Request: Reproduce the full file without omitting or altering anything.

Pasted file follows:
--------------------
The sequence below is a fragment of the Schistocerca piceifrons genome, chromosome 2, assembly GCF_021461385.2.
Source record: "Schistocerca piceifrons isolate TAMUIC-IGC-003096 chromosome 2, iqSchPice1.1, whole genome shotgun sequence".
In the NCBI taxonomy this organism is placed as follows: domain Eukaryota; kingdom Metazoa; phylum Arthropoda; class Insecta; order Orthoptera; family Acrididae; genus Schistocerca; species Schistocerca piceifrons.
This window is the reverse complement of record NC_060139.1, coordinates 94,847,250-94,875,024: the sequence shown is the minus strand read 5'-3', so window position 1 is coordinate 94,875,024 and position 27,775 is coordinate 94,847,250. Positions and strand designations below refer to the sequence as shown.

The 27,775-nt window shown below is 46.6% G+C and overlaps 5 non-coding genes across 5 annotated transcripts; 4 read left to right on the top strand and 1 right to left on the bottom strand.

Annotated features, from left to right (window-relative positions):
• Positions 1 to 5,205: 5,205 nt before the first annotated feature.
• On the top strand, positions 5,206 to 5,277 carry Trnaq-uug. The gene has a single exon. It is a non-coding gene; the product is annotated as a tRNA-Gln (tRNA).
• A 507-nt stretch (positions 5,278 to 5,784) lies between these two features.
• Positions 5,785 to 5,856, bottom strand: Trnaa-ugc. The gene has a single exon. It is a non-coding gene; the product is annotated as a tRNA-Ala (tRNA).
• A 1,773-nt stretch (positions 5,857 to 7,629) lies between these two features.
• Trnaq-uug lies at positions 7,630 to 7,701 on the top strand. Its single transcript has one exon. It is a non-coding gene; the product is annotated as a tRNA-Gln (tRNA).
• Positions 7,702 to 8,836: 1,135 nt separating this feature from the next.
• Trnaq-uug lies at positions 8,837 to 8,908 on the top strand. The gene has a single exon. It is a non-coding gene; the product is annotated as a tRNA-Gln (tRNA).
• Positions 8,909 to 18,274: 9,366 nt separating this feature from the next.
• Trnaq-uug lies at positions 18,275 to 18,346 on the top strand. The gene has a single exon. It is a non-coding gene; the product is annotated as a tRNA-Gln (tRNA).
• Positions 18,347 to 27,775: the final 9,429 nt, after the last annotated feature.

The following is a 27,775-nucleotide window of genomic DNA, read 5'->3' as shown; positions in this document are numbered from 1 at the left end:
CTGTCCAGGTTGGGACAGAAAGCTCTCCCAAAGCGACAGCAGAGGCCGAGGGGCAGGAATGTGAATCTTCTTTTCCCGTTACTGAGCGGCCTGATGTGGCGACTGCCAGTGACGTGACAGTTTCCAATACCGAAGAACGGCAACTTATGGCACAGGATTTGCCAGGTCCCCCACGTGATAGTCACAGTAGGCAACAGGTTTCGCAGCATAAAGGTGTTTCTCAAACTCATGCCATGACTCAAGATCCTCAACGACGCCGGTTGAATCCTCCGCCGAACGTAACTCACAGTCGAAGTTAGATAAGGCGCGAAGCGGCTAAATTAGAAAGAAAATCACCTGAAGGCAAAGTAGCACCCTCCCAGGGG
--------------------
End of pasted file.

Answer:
The sequence below is a fragment of the Schistocerca piceifrons genome, chromosome 2, assembly GCF_021461385.2.
Source record: "Schistocerca piceifrons isolate TAMUIC-IGC-003096 chromosome 2, iqSchPice1.1, whole genome shotgun sequence".
In the NCBI taxonomy this organism is placed as follows: domain Eukaryota; kingdom Metazoa; phylum Arthropoda; class Insecta; order Orthoptera; family Acrididae; genus Schistocerca; species Schistocerca piceifrons.
This window is the reverse complement of record NC_060139.1, coordinates 94,847,250-94,875,024: the sequence shown is the minus strand read 5'-3', so window position 1 is coordinate 94,875,024 and position 27,775 is coordinate 94,847,250. Positions and strand designations below refer to the sequence as shown.

The 27,775-nt window shown below is 46.6% G+C and overlaps 5 non-coding genes across 5 annotated transcripts; 4 read left to right on the top strand and 1 right to left on the bottom strand.

Annotated features, from left to right (window-relative positions):
• Positions 1 to 5,205: 5,205 nt before the first annotated feature.
• On the top strand, positions 5,206 to 5,277 carry Trnaq-uug. The gene has a single exon. It is a non-coding gene; the product is annotated as a tRNA-Gln (tRNA).
• A 507-nt stretch (positions 5,278 to 5,784) lies between these two features.
• Positions 5,785 to 5,856, bottom strand: Trnaa-ugc. The gene has a single exon. It is a non-coding gene; the product is annotated as a tRNA-Ala (tRNA).
• A 1,773-nt stretch (positions 5,857 to 7,629) lies between these two features.
• Trnaq-uug lies at positions 7,630 to 7,701 on the top strand. Its single transcript has one exon. It is a non-coding gene; the product is annotated as a tRNA-Gln (tRNA).
• Positions 7,702 to 8,836: 1,135 nt separating this feature from the next.
• Trnaq-uug lies at positions 8,837 to 8,908 on the top strand. The gene has a single exon. It is a non-coding gene; the product is annotated as a tRNA-Gln (tRNA).
• Positions 8,909 to 18,274: 9,366 nt separating this feature from the next.
• Trnaq-uug lies at positions 18,275 to 18,346 on the top strand. The gene has a single exon. It is a non-coding gene; the product is annotated as a tRNA-Gln (tRNA).
• Positions 18,347 to 27,775: the final 9,429 nt, after the last annotated feature.

The following is a 27,775-nucleotide window of genomic DNA, read 5'->3' as shown; positions in this document are numbered from 1 at the left end:
CTGTCCAGGTTGGGACAGAAAGCTCTCCCAAAGCGACAGCAGAGGCCGAGGGGCAGGAATGTGAATCTTCTTTTCCCGTTACTGAGCGGCCTGATGTGGCGACTGCCAGTGACGTGACAGTTTCCAATACCGAAGAACGGCAACTTATGGCACAGGATTTGCCAGGTCCCCCACGTGATAGTCACAGTAGGCAACAGGTTTCGCAGCATAAAGGTGTTTCTCAAACTCATGCCATGACTCAAGATCCTCAACGACGCCGGTTGAATCCTCCGCCGAACGTAACTCACAGTCGAAGTTAGATAAGGCGCGAAGCGGCTAAATTAGAAAGAAAATCACCTGAAGGCAAAGTAGCACCCTCCCAGGGG